Sure, you could have taken the plunge in a polar bear dip New Year’s Day to prove your mettle. But there are all sorts of other things lesser mortals can do as resolutions toward a more healthy and prosperous lifestyle.
Tis the season to make these vows – to ourselves and, perhaps, to significant others.
Rash promises and false starts aside, the kickoff of the year is a prime time to make good on those intentions, which most often include losing a bit of weight, avoiding certain vices and getting more active.
And the thing is, it doesn’t have to be complicated, nor does it have to be herculean in the beginning – as doctors and other columnists in these pages continually advise throughout the year.
Considering the big nemesis – the hectic schedules so many people have running their lives – finding the time is often the challenge. But as the experts suggest, a day has 24 hours, so just start off by finding a half hour. They also say simply making a point of walking more on a regular basis will make a difference and is an activity easily within the means of most.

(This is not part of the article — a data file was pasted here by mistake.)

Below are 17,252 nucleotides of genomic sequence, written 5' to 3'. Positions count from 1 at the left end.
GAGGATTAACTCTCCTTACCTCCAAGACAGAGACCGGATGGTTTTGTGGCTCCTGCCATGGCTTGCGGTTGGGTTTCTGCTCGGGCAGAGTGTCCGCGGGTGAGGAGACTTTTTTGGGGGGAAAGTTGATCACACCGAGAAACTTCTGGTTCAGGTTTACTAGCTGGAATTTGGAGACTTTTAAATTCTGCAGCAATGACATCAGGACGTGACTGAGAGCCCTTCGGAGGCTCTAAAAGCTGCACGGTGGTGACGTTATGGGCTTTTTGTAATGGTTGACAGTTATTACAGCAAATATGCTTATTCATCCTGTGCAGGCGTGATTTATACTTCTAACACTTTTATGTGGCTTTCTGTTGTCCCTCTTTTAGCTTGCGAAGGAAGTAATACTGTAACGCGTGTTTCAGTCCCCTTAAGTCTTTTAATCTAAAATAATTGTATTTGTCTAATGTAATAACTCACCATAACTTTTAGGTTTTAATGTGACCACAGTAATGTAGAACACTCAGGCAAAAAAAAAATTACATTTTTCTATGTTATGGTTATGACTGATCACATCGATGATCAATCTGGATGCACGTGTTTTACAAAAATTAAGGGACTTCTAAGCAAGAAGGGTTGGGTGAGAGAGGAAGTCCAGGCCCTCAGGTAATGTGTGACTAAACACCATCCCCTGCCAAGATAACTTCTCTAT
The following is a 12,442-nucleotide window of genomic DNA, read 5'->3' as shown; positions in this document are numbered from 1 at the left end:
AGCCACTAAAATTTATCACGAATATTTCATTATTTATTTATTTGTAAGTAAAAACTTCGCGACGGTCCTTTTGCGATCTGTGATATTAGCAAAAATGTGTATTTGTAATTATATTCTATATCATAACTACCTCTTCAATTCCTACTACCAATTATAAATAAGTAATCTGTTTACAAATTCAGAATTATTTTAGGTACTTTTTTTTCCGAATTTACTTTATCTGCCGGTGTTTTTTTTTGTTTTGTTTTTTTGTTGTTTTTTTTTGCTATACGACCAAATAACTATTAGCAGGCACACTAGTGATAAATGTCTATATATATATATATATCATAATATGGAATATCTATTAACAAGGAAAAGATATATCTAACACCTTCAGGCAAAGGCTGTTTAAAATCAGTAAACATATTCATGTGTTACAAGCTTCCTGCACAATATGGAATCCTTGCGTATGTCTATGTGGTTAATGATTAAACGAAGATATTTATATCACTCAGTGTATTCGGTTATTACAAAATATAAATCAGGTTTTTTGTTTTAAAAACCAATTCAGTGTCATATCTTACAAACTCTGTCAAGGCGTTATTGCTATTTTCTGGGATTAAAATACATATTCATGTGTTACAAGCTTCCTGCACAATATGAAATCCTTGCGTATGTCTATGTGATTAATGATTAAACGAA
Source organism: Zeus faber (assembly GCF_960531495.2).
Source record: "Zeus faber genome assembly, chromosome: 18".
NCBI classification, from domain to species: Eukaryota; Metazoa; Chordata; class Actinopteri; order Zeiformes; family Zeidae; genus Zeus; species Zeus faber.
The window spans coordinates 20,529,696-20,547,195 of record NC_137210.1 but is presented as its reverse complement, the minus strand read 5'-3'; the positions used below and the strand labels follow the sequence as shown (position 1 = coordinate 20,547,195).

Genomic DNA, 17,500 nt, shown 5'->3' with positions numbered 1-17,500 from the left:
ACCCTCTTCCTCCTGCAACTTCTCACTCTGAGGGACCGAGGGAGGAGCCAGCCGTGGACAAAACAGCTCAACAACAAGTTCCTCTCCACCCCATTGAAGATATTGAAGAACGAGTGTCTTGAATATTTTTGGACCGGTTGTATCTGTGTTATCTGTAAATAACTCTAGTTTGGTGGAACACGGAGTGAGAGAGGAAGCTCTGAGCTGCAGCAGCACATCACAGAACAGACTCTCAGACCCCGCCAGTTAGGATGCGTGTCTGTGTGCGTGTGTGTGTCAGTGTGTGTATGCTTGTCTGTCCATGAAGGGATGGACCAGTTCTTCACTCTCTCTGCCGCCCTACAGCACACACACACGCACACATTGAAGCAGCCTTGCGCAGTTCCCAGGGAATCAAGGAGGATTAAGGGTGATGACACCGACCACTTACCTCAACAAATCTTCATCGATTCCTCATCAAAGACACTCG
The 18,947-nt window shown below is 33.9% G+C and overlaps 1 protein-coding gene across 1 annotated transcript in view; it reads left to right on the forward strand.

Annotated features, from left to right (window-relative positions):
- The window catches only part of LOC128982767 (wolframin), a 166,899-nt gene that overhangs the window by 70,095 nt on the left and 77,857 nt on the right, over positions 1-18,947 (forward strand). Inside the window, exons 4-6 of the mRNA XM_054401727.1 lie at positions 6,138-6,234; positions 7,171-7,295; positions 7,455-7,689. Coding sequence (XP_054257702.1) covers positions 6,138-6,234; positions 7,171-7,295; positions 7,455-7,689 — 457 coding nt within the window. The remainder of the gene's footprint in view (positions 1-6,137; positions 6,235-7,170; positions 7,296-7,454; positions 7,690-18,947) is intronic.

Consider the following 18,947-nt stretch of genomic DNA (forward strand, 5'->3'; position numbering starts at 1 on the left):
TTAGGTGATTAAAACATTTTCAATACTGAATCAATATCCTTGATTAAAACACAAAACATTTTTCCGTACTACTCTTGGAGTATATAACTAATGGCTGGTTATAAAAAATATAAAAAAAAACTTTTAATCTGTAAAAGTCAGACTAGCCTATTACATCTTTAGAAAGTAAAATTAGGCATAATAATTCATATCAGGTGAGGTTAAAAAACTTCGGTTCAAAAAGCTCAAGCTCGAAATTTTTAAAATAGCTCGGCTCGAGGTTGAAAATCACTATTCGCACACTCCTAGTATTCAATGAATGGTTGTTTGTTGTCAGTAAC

When it comes to wiser food choices, you’d have to be living under a rock not to have heard plenty of advice – and even controversy. Medical organizations and dietitians have long been criticizing the food industry for standards that include too much salt, and high fat and sugar content in many, many processed food choices. They’ve also taken the government to task for avoiding taking on the industry and requiring healthier standards.
All that means a need for individuals to grow wiser in making selections. Taking the time during shopping excursions to read labels and learning more about nutritional guidelines could be the best new habit for you and your family. Add to that more choices of lean protein dishes, whole grains and the five to 10 portions of fresh fruits and vegetables encouraged by the Heart and Stroke Foundation and you’re well on your way to some rewarding and achievable resolutions.